I recommend this page for New Zealanders to visit as even though the booklet presented was originally written by the American's (thank you very much) this version has specific to New Zealand education information. The site has also been designed for smartphone access.

August 11, 2013 - 6:45pm
EmpowHER Guest

Seminiferous tubule dysgenesis is the only cause of Klinefelter's syndrome, as the word 'syndrome' means 'a collection of symptoms indicative of disease' there has to be a disease that causes it, stands to reason, if you think about it?

XXY foetuses, infants, children before puberty can't have Klinefelter's syndrome as the testes are not diseased until after the onset of puberty in males with some degree of additional X genetic material, in their testes. It is quite conceivable that a male with the additional X in his white blood cells, has none in his testes, therefore he will not develop the symptoms of the disease, as he won't have the disease.

It is just laziness of the medical professions to say all XXY males at whatever stage of life have Klinefelter's syndrome.
XXY and Klinefelter's syndrome are not the same thing.

Such as what symptoms of disease are XXX females known by? What symptoms of disease are XYY males known by? What symptoms of disease are Fragile X people known by? The answer is NONE for ALL. It is simply because symptoms of disease were described before the karyotype was discovered that the symptoms of disease became the primary focus.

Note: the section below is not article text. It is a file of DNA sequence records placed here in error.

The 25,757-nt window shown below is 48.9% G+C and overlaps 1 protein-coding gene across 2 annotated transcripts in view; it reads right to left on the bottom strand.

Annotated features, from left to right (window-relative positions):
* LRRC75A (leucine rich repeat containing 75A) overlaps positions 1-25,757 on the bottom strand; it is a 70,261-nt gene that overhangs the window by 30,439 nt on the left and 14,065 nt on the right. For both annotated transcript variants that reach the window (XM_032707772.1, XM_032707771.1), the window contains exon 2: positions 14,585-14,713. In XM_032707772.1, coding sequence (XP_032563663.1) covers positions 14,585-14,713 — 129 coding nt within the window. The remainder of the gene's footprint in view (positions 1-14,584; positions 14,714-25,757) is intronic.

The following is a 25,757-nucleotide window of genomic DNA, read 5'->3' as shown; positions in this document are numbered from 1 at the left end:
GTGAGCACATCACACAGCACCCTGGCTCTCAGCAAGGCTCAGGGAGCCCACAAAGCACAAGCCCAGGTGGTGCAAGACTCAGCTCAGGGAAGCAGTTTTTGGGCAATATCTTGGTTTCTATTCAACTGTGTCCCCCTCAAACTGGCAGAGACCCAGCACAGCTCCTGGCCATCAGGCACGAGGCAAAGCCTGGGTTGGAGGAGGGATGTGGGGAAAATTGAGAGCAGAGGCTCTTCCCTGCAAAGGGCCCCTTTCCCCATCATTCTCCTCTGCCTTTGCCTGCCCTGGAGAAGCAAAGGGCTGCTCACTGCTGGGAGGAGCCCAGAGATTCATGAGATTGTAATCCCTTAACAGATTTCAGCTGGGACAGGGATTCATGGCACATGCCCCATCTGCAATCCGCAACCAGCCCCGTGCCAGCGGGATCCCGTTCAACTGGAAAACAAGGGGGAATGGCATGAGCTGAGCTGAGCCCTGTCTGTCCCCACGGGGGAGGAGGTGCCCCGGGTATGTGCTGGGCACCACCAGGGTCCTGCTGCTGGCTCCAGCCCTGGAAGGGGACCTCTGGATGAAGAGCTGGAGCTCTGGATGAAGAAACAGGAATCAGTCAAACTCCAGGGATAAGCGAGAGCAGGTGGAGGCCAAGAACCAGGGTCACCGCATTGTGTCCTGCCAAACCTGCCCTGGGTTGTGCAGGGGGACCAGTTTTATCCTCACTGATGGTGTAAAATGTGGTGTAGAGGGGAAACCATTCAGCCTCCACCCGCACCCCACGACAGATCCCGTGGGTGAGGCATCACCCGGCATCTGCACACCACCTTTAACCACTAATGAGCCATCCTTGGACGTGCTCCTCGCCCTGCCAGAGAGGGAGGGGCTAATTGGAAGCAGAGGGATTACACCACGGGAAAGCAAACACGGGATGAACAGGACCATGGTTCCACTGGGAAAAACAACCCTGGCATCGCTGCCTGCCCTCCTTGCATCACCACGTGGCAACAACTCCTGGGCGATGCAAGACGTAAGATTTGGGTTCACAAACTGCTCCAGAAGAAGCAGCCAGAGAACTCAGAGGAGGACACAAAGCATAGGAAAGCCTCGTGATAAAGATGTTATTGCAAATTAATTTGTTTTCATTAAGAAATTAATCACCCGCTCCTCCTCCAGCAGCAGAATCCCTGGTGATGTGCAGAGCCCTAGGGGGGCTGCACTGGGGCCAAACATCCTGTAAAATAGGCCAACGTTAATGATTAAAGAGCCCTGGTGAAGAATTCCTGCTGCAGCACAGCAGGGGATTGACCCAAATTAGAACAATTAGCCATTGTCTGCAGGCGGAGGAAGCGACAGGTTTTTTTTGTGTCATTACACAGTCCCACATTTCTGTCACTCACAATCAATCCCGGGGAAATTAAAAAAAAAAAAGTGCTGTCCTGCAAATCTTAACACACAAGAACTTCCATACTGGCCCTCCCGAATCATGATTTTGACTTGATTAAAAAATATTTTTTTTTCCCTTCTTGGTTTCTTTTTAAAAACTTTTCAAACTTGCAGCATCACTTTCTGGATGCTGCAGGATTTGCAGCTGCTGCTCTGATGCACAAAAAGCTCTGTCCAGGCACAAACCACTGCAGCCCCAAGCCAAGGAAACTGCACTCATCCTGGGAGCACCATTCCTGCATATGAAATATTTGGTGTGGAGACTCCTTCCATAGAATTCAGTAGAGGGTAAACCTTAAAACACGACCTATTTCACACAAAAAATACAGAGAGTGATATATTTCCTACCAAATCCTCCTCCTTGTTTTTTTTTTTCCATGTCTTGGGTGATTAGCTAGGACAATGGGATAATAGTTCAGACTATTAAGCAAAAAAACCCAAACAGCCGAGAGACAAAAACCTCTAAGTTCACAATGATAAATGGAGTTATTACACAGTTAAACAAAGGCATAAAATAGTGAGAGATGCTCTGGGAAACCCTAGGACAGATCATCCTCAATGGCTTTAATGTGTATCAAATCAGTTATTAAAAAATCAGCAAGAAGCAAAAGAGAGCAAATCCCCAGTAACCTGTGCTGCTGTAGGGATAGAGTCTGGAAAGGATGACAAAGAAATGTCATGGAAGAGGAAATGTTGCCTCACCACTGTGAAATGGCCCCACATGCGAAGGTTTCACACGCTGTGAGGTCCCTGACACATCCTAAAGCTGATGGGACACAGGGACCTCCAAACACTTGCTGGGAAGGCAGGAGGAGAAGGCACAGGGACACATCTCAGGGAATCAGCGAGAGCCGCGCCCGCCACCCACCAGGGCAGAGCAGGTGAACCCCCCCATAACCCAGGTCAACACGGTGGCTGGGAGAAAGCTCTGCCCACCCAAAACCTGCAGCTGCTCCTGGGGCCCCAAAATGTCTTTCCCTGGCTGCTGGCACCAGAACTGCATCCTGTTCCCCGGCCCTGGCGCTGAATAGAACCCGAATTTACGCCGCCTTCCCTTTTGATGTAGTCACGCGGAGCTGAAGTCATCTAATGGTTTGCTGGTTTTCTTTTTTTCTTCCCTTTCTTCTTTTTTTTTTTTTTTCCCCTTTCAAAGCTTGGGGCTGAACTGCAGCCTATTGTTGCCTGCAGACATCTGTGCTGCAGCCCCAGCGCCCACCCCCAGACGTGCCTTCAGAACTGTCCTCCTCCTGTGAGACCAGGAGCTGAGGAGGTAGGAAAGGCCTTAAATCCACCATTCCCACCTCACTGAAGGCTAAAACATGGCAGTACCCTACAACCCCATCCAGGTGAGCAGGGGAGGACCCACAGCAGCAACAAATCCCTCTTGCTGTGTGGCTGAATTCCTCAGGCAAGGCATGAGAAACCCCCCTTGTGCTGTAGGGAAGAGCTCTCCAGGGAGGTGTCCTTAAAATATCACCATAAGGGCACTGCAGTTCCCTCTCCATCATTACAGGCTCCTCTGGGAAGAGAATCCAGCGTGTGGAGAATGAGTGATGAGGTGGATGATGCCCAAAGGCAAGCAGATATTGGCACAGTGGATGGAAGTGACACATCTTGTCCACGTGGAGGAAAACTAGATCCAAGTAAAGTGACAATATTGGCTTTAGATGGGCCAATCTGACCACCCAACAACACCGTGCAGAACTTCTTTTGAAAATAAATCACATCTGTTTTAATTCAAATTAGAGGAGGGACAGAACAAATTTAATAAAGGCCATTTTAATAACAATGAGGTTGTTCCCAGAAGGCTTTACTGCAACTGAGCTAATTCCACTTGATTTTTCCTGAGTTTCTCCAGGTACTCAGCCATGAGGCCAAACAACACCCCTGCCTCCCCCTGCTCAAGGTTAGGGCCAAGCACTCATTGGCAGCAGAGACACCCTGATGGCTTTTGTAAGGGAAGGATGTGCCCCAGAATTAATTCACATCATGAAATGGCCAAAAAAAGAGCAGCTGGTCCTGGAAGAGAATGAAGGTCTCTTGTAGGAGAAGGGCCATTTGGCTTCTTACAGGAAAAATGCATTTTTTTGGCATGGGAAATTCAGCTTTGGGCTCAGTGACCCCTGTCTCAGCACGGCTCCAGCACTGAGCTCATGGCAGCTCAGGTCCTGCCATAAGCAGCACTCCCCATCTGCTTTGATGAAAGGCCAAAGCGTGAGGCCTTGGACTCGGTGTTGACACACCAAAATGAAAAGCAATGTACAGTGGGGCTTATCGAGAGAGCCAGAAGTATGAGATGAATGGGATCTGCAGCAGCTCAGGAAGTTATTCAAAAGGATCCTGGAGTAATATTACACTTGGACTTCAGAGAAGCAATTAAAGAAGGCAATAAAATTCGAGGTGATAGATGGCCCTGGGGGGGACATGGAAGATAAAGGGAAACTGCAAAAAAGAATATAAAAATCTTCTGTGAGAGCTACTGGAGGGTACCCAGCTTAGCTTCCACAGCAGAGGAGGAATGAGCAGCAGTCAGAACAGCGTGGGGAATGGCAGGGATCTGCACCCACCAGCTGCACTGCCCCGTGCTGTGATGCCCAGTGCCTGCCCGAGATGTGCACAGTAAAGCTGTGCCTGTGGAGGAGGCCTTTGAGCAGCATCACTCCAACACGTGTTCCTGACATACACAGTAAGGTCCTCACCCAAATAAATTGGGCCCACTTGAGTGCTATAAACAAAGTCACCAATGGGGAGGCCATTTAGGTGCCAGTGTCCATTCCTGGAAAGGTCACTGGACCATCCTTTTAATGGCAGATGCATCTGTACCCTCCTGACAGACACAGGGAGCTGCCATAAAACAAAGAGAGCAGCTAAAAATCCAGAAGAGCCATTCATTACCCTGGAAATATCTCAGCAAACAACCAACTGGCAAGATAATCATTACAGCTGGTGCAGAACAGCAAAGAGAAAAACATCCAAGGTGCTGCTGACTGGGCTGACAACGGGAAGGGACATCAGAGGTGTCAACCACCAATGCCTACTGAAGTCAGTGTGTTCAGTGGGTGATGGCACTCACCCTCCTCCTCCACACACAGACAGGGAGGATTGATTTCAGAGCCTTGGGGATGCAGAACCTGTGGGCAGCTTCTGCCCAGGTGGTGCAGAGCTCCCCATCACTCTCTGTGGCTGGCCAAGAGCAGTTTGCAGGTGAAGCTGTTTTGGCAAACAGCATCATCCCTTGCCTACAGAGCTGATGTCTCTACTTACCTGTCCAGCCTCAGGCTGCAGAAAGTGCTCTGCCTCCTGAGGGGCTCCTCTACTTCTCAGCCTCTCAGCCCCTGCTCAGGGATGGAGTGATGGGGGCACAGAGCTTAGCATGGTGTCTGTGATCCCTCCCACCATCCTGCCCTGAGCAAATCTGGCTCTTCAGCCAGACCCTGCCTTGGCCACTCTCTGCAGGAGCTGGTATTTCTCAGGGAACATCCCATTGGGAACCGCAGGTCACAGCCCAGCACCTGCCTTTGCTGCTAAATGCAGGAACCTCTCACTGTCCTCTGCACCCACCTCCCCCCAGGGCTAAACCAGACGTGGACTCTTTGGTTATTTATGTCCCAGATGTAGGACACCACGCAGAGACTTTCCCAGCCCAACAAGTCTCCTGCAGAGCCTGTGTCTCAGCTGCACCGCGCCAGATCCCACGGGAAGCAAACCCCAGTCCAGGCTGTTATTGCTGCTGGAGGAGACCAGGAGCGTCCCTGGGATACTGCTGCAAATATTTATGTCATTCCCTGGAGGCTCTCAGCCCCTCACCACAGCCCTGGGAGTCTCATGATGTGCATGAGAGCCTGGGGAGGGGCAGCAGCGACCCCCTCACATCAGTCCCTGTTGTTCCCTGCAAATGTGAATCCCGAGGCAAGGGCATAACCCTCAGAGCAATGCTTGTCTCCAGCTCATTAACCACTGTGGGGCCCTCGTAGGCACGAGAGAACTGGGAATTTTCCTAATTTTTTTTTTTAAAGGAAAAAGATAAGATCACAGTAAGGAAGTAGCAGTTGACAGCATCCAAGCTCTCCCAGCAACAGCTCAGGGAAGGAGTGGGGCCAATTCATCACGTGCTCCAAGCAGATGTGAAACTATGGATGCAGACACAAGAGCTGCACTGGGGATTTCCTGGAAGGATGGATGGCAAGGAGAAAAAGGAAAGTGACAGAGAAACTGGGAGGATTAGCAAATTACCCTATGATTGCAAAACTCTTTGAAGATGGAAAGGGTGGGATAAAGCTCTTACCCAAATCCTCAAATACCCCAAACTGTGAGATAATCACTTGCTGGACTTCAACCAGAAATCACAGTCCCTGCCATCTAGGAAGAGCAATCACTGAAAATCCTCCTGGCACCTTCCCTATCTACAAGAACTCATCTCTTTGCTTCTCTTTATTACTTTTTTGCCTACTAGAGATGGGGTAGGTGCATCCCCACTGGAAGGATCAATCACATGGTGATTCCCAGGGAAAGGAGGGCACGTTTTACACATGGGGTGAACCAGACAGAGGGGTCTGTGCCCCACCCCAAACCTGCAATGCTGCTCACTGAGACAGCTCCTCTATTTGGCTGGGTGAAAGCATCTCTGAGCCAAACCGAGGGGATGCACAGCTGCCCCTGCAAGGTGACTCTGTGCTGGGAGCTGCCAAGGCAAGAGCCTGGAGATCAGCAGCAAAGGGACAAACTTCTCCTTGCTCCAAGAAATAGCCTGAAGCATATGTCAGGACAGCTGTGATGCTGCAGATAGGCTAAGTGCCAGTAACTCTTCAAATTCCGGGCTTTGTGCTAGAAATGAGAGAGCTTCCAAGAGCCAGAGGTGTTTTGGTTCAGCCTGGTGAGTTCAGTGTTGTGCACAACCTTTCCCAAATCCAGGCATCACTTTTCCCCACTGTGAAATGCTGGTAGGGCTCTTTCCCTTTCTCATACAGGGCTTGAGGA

I encourage people to think KARYOTYPE not SYMPTOMS of DISEASE when considering actions regarding results of prenatal testing for XXY

August 11, 2013 - 6:10pm
HERWriter Guide

Hi Jim

Thanks for your feedback - you are absolutely correct; I should have included the information on the variants and I thank you for doing that.



February 8, 2012 - 10:19am

Thank you for publishing this. Awareness about these conditions is very low, especially considering that they affect 1 in 500 individuals.

The information is generally correct, but there is one important error. The extra X chromosome can come from either the father or the mother. Another important point is that 47,XXY is the condition and Klinefelter Syndrome is a suite of symptoms and comorbid conditions that often, but not always, accompany XXY. These variations are formally known as sex chromosome aneuploidy. Other variations include 47,XYY, Trisomy X and a broad spectrum of other variations including mosaics.

AAKSIS is an excellent resource. We have partnered with them for our annual conference for the past three years. You should know that KS&A is the world's oldest and largest organization dedicated to X and Y chromosome variations, including 47,XXY.

Jim Moore
Executive Director
P.O. Box 461047
Aurora, CO 80046-1047
Toll-Free Helpline: 888-999-9428 (Denver/International: 303-400-9040)

February 7, 2012 - 6:55pm
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We value and respect our HERWriters' experiences, but everyone is different. Many of our writers are speaking from personal experience, and what's worked for them may not work for you. Their articles are not a substitute for medical advice, although we hope you can gain knowledge from their insight.